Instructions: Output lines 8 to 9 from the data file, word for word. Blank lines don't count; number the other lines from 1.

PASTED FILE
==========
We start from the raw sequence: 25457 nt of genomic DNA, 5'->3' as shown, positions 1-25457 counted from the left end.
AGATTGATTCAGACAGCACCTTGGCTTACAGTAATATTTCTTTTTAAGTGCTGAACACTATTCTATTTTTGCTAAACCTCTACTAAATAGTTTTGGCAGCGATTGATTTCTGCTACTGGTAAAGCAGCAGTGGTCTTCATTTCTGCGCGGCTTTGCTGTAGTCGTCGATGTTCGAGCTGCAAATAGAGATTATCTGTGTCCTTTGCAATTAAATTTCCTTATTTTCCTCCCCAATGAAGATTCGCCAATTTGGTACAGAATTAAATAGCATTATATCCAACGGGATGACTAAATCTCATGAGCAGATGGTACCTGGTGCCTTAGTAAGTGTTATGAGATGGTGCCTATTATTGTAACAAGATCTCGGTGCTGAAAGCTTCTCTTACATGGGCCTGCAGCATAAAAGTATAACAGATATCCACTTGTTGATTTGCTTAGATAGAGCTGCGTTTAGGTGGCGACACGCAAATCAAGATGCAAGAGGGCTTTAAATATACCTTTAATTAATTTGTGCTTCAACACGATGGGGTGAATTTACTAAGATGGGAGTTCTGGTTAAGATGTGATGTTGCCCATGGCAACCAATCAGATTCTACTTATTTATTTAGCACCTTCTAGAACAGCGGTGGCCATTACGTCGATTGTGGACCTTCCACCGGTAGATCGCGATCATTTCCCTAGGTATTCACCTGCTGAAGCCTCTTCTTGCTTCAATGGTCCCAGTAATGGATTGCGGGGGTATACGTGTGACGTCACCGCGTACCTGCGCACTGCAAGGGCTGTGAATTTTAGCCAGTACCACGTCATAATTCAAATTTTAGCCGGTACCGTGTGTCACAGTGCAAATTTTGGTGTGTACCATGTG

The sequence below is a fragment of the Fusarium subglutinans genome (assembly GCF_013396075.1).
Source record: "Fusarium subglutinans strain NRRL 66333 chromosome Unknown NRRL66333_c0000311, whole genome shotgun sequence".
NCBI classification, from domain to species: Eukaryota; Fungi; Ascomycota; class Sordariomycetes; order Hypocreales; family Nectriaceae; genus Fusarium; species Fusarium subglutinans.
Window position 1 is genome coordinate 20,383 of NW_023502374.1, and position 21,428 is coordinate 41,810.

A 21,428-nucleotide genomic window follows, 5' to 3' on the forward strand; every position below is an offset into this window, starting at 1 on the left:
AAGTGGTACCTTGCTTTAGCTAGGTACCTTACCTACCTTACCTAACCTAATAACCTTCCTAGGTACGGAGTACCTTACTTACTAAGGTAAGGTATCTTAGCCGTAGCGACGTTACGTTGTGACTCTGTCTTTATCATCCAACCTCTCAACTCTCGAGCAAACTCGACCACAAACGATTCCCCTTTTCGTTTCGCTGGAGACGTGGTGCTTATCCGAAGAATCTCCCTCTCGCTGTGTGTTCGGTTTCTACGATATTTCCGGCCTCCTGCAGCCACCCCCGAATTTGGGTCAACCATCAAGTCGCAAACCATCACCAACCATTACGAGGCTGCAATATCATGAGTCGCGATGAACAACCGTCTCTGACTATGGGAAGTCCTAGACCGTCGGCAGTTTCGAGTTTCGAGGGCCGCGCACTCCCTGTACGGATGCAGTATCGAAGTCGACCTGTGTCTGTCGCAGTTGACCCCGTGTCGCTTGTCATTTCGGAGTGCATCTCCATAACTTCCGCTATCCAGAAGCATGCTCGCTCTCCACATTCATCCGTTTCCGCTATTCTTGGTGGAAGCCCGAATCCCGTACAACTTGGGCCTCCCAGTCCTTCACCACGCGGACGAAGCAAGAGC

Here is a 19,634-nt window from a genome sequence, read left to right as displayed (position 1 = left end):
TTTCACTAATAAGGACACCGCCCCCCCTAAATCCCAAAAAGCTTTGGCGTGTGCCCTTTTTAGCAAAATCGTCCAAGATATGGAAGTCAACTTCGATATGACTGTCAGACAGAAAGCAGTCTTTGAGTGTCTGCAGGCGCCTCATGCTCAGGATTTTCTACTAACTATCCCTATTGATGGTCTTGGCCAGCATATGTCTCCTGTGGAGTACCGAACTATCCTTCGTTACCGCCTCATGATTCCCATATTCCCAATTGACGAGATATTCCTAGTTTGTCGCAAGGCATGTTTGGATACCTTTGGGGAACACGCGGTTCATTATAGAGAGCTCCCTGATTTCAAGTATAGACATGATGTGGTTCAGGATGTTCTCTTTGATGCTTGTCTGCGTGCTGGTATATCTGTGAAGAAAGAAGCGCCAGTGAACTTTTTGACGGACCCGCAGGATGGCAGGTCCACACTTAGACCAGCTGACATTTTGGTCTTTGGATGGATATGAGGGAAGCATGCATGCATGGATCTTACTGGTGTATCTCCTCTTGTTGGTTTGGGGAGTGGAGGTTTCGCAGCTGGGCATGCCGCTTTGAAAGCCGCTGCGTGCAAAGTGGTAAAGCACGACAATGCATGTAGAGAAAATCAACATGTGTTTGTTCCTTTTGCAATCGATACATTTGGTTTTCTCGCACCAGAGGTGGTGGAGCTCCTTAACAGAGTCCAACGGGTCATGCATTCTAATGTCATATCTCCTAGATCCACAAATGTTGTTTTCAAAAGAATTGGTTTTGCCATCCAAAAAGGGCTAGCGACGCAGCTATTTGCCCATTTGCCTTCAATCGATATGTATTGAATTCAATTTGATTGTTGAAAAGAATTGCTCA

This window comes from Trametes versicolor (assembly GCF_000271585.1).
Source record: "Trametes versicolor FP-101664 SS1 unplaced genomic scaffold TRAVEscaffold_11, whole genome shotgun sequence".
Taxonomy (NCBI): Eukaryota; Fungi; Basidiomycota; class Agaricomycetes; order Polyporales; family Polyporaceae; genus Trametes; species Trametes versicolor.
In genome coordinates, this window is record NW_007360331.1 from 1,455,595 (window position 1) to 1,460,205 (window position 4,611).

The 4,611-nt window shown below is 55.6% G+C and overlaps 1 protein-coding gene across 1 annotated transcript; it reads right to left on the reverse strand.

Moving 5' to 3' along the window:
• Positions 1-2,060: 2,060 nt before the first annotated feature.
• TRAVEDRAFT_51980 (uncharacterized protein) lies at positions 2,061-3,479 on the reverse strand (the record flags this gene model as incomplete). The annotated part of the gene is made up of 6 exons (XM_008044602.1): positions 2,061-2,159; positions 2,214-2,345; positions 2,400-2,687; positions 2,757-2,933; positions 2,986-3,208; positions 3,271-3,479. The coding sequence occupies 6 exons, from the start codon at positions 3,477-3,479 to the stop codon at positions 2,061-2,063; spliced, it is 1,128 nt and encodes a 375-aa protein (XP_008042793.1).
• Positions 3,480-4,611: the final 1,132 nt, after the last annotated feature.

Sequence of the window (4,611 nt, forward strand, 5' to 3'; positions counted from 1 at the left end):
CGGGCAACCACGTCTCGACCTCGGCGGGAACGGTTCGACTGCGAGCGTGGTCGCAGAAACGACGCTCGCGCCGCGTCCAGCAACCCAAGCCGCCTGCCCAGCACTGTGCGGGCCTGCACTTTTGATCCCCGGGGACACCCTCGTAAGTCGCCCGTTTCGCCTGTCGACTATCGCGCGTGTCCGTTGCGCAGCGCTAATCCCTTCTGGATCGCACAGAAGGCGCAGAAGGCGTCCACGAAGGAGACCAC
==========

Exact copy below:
AAGTGGTACCTTGCTTTAGCTAGGTACCTTACCTACCTTACCTAACCTAATAACCTTCCTAGGTACGGAGTACCTTACTTACTAAGGTAAGGTATCTTAGCCGTAGCGACGTTACGTTGTGACTCTGTCTTTATCATCCAACCTCTCAACTCTCGAGCAAACTCGACCACAAACGATTCCCCTTTTCGTTTCGCTGGAGACGTGGTGCTTATCCGAAGAATCTCCCTCTCGCTGTGTGTTCGGTTTCTACGATATTTCCGGCCTCCTGCAGCCACCCCCGAATTTGGGTCAACCATCAAGTCGCAAACCATCACCAACCATTACGAGGCTGCAATATCATGAGTCGCGATGAACAACCGTCTCTGACTATGGGAAGTCCTAGACCGTCGGCAGTTTCGAGTTTCGAGGGCCGCGCACTCCCTGTACGGATGCAGTATCGAAGTCGACCTGTGTCTGTCGCAGTTGACCCCGTGTCGCTTGTCATTTCGGAGTGCATCTCCATAACTTCCGCTATCCAGAAGCATGCTCGCTCTCCACATTCATCCGTTTCCGCTATTCTTGGTGGAAGCCCGAATCCCGTACAACTTGGGCCTCCCAGTCCTTCACCACGCGGACGAAGCAAGAGC

Here is a 19,634-nt window from a genome sequence, read left to right as displayed (position 1 = left end):